This time around, though, their adventures take them all the way to Europe, being chased by the animal control unit and joining a traveling circus that they try to revitalize. It sounds super silly, and it is, manufactured to give us moments for kids to laugh at as they see these animals get in trouble, and to, of course, play that ‘I Like to Move It’ song yet again. And yet I found myself really like this one. I don’t even know precisely why, it was as though this franchise just embraced the inherent weirdness of these animals going to Monte Carlo to track their penguin buddies, and Frances McDormand does a kickass job of voicing the woman in charge of the animal control unit that chases afterwards.

That for me is what made Madagascar 3: Europe’s Most Wanted such a blast, the fact that the film just totally embraced how weird its scenarios were, and just absolutely amped it all up. It gets to the point in which these scenes are so bizarre that it kind of borders on the surreal, with King Julien actually going ahead and getting involved romantically with a tricycle-riding bear with whom he goes to the Vatican to meet the Pope, and there’s also a hot air balloon sequence that’s totally whacky, and countless awesome circus scenes. That total acknowledgement of its craziness meant the film could go all-in on its super colorful, hyperactive sequences, and give its really talented voice cast material with which they could have some fun. While the kids are having fun at the goofiness on-screen, adults will probably be left dazzled by the visual spectacle of it all.

That really talented voice cast I just mentioned above, not only consists of those known to the fans of the franchise from the previous films, by the way. Like I said, you have Ms. McDormand playing the official in charge of chasing the animals and who sings ‘Non, je ne regrette rien’ to her co-workers, and there’s also Bryan Cranston as Vitaly the Russian Tiger, Jessica Chastain as Gia the Jaguar and Martin Short as Stefano the Sea Lion, all animals of that circus that makes up for some of the visually stunning sequences full of terrific colors and motions that disregards whatever notion of reality and logic and is that much better for it.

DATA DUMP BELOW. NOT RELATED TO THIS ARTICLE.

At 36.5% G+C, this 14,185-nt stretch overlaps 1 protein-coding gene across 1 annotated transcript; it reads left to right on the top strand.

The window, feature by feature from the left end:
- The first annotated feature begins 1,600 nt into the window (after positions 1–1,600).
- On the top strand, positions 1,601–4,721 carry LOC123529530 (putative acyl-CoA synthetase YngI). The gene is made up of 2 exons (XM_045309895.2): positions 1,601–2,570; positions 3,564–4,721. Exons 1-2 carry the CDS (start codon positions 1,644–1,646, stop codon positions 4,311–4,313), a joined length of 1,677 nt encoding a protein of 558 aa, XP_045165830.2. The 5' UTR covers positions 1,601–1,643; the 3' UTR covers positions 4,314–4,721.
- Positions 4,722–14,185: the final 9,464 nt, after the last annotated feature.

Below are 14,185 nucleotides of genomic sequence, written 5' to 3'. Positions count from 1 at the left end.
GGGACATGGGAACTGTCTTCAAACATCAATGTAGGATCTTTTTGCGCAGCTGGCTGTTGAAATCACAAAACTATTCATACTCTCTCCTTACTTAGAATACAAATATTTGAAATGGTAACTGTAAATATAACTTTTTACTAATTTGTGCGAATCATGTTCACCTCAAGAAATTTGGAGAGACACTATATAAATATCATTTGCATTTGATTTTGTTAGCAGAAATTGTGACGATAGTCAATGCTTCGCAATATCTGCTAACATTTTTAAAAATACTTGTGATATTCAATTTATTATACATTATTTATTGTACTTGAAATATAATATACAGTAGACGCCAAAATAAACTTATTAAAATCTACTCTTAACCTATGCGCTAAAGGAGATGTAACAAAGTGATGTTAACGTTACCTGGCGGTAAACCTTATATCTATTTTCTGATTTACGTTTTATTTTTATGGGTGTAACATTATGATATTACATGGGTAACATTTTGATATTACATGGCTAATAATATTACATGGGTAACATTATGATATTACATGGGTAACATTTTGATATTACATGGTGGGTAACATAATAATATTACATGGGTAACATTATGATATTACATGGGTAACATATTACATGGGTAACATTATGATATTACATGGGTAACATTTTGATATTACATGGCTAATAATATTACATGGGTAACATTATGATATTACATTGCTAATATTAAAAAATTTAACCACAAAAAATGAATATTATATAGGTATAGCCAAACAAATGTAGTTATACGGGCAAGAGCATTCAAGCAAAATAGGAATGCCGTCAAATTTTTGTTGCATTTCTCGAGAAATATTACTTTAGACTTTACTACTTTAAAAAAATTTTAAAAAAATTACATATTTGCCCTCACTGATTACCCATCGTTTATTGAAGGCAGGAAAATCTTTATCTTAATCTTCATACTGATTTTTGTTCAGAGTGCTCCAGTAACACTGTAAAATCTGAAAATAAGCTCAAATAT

Madagascar 3: Europe’s Most Wanted is, without a doubt, one of the most entertaining surprises I’ve had in my 2012 movie year. It may be totally silly stuff, but it’s done in such a hallucinatory sort of way, with amazing visuals and really awesome kind of bizarreness that I absolutely loved it. Hallucinatory really is a good word for this, it seems like the filmmakers were on mushrooms or something (and even if they weren’t I’m guessing this’ll become a go-to film for stoners), and yet at the same time it also feels smarter than the past films for a reason, it seems to make sense in how it totally doesn’t.

This is the best film in the franchise so far, it finally really seems like the filmmakers figured this one out. The story is just okay, but the narrative is driven forward totally based on the kooky opportunities this one has for those crazy visuals, and they go for broke every single time, and they come out on top a vast majority of the time. I don’t how this one got to work so damn well, it’s no great animated film, but it’s a really, really good one, plus it’s one of a very limited number of movies that it actually makes sense for you to want to see in 3D.

Grade: A-